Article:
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Thursday, June 29, 2017

DOOM 2016: "Holy Hell, This is Actually Good."

The original Doom games from 1993 and 1994 are some of my favorite first-person shooters of all time, but I haven't really enjoyed anything that developer id Software has put out since. Quake (1996) felt a little too bland and uninspired to hold my attention and I quit part-way through its second episode; Doom 3 (2004) was alright but felt too much like a System Shock-inspired survival-horror game, and less like a Doom game; and Rage (2011) inappropriately and ineffectively tried to cash in on the open-world post-apocalyptic FPS-RPG fad that was already running strong with Borderlands and Fallout: New Vegas. So when id announced DOOM (2016), which was supposed to be a reboot of their beloved series and a return to the style of fast-paced, no-nonsense action shooter that they single-handedly invented back in the early-90s, I had little faith that it would actually be any good.

As it turns out, DOOM (2016) is actually a solid FPS. It's one of few reboots that supposedly "goes back to its roots" and actually delivers on that promise; DOOM un-apologetically bucks many of the trends souring modern FPS games and offers a gameplay experience that focuses on intense action blended with complex level design. It feels very much like the original games, but with the added benefit of some modern polish and extra features. Even disregarding the legacy of its predecessors and how it stands up against them, DOOM works great as a stand-alone game with a decently long campaign that offers a ton of satisfying variety, challenge, and progression. This is a quality game from top to bottom that, for once in a AAA game, deserves all the praise it's received.

Sunday, May 21, 2017

Red Faction: Guerrilla Sucks

Red Faction: Guerrilla is one of the worst games I've ever played. That statement's a bit hyperbolic, I admit, but even when I don't like a game I can usually find some sort of redeeming value, some reason to maybe like it in spite of its problems. I can't do that with Red Faction: Guerrilla. Sure, the Geo Mod 2.0 system, which allows you to reduce towering buildings to piles of rubble through a full-fledged physics-based destruction system, can be a lot of fun, but literally everything else in this game -- vehicles, combat, missions, the story, the open world -- is either underwhelming or completely rubbish. It's like they had this idea for a great destruction system and then slapped a bunch of stuff together to make a game out of it, without bothering to make sure any of the actual game was any good.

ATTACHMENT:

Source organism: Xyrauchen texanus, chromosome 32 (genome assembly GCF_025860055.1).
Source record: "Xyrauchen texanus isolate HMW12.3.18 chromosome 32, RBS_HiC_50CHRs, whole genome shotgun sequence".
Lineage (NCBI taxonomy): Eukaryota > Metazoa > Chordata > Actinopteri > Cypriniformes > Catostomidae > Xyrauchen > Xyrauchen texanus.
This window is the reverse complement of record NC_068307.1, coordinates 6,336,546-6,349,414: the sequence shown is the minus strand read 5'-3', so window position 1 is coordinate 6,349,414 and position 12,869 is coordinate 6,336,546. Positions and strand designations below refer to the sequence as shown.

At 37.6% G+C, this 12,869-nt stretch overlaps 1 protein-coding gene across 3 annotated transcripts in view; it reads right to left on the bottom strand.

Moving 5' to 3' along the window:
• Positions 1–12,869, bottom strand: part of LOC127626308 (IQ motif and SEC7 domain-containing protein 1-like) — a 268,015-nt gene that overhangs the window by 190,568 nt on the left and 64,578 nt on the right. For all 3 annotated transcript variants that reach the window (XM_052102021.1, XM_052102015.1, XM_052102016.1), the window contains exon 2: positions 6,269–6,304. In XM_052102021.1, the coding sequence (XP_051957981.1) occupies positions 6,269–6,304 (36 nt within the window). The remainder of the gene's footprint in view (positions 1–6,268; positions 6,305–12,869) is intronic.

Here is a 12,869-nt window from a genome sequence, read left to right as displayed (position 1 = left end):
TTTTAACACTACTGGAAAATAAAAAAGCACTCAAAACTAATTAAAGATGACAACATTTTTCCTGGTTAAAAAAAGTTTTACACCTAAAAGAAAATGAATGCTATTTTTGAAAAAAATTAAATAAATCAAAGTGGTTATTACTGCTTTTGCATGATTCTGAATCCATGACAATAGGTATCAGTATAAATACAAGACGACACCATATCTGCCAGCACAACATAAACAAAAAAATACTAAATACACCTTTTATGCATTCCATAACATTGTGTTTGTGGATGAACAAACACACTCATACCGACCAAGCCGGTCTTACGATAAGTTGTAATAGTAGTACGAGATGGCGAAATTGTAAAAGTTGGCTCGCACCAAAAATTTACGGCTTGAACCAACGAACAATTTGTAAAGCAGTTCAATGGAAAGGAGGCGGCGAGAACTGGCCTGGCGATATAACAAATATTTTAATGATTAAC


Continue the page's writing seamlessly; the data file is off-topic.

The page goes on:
Monday, May 1, 2017

Armello Review: A Poorly-Designed Board Game Dressed Up Like a Video Game

Most digital board games are merely adaptations of actual, physical board games; they keep all the same gameplay elements and components of the physical game and simply add a digital interface so that you can interact with the components, and therefore actually play the game. Platforms like Board Game Simulator and Tabletopia are just physics engines with digital versions of board game components that play virtually identically to the real thing, with you picking up and moving your pieces across the board and dragging cards into the play area, substituting your hands for a mouse cursor. Armello -- successfully Kickstarted in May 2014 and released on Steam in September 2015 -- may be the only digital board game without a physical counterpart, since it was designed from the ground up to be digital. As such, it's basically a hybrid game with the design concepts of board games and the functional feeling of a video game.

Armello is a fantasy-themed turn-based strategy game for up to four players, in which everyone plays as different anthropomorphic animal clans (represented by their hero) vying for control of the animal kingdom after a dark poison known as the Rot has overtaken the land and driven the lion King mad. The game lasts up to 20 rounds, with the king -- positioned in the palace at the center of the hex-based board -- losing one health from Rot poisoning every other round, at dawn, until he eventually dies. If it comes to that, the player with the most Prestige (ie, victory points) wins the game by being the most worthy successor to the throne. However, players can also end the game early by breaching the palace and assassinating the weakened king, or by collecting four spirit stones and bringing them to the palace to cure the king. A player who kills or cures the king wins, regardless of prestige.

You'll be rolling dice based on your stats to complete quests, survive perils, and to fight monsters and other players, while using limited action points to move across the board towards specific objectives and to maneuver past obstacles. You'll also be managing a hand of cards, drawing up to your hand limit every turn. These cards consist of different types of equipment, spells, and trickery cards, all of which have some type of cost to use. Equipment cards can be permanently equipped to your hero for various benefits, while spells and trickery cards can be played at any time (even when it's not your turn) on enemies, tiles, or other players. You'll complete quests to increase your stats, claim settlements to increase your income, defeat monsters to earn prestige, explore dungeons for random rewards, and play your spells and trickeries on other players to influence and control the board.